Siberian Husky Puppy photo By Sbolotova - shutterstock

How To Train A Siberian Husky: First Things To Know About

Siberian Husky Puppy photo By Sbolotova - shutterstock

When it comes to training a dog, some of us might have experienced what feels like putting useless effort, confuse ourselves. Feels like we’re never on the right track. We have gathered information, followed guides about how to train our dog. We followed the method step-by-step. Sometimes we can finish those steps, usually not.

Maybe, we pick the wrong dog?

While some dogs seem like born to be trained. See how easy their owner can interact with them. Well, every dog breed has their typical temperament. And each dog has their own unique temperament too regardless of their breed. But they all can be trained.

There are key things to know about training your dog that goes with the knowledge of their temperament and doing any method.

“In my years of experience, I have NEVER met a stupid dog. I sincerely mean that.  If you think your dog is stupid then you may need to rethink either your training style or your communication skills with your pooch.” – Carolyn Georgariou, Dog Behaviorist, and Expert Trainer

Keep in mind that in training a dog, the first problem that we are facing is not you nor your dog. It’s communication problem. Why? Because you are about to talk with someone who doesn’t understand your language and you are going to make him do what you tell him to do. The problem is not the subject nor the object of training.

Baby Husky With Blue Eyes in the basket - photo By DolfinVik - shutterstock

First Thing To Know On How To Train A Siberian Husky: Communication Skills

Your Husky understands your emotions. He understands it by reading the expressions of your body language and your voice tone. He understands your encouragement or discouragement by the expression of your emotions that you show him from your body language and voice tone (and food or treats, of course).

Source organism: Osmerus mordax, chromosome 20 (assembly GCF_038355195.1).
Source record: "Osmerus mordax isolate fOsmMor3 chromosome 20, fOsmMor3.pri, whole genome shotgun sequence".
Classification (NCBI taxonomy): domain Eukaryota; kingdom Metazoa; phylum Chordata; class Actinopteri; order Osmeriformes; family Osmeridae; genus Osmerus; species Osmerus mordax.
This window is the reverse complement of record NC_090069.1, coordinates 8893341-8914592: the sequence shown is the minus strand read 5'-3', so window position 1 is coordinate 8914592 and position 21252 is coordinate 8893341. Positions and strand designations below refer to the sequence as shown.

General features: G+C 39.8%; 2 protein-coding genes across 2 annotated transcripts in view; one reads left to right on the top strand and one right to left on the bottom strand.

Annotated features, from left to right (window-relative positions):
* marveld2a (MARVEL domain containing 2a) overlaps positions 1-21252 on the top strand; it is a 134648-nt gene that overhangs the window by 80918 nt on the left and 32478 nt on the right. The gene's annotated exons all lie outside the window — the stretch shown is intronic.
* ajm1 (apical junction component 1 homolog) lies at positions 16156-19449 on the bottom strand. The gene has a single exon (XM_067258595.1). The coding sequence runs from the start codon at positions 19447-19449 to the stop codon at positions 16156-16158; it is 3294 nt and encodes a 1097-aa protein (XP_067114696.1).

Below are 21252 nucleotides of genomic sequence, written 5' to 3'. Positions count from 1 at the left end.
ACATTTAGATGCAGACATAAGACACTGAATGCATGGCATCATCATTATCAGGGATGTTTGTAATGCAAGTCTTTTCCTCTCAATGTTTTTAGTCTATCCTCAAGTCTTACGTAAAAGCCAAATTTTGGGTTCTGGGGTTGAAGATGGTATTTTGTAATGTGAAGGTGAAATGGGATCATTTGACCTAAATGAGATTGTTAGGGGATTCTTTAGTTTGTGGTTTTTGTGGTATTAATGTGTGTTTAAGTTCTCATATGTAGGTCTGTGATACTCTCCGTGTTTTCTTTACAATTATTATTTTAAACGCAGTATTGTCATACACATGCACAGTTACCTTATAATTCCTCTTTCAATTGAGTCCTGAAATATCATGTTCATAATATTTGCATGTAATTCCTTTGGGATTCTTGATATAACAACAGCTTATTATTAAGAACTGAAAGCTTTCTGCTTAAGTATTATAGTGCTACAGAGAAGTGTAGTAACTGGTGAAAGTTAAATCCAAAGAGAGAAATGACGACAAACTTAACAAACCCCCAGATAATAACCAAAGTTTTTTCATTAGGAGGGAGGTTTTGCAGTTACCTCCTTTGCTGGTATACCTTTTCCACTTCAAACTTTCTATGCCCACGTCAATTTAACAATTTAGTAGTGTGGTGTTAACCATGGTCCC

With this mindset in mind, you’ll have more patience and a better understanding of your training situation and how to deal with it. Since you know it’s not your Husky that is the problem (he can still be a problem though, but he’s not the first problem. He’s the creator of this problem).

The problem is we still haven’t found the best way to communicate. And we’ll work out a way to communicate with our Husky.

Set your language. Set a name or signal for each command or tricks you are about to train your Husky, signals could be something like a clap or whistle. Be consistent. For negative feedback, put the sense of importance in your tone for him to feel it too. He must at least understand his name and your “yes” or “no”, “go” or “stop” language.

A Siberian Husky is an intelligent breed. But Huskies usually do have obedience problem, a mind of their own. Sometimes, intelligence and trainability don’t go together. We need a way to train a Siberian Husky.

There is really no need for physical violence. It’s inefficient and ineffective. It will only stress and traumatize him from you. He will not understand your goal, the lesson of your training. Instead, he will either become more passive or more aggressive, more defensive or more offensive probably almost in every situation. Even at the safest and peaceful situation. A confused and traumatic dog.

Second Thing To Know On How To Train A Siberian Husky: Training Style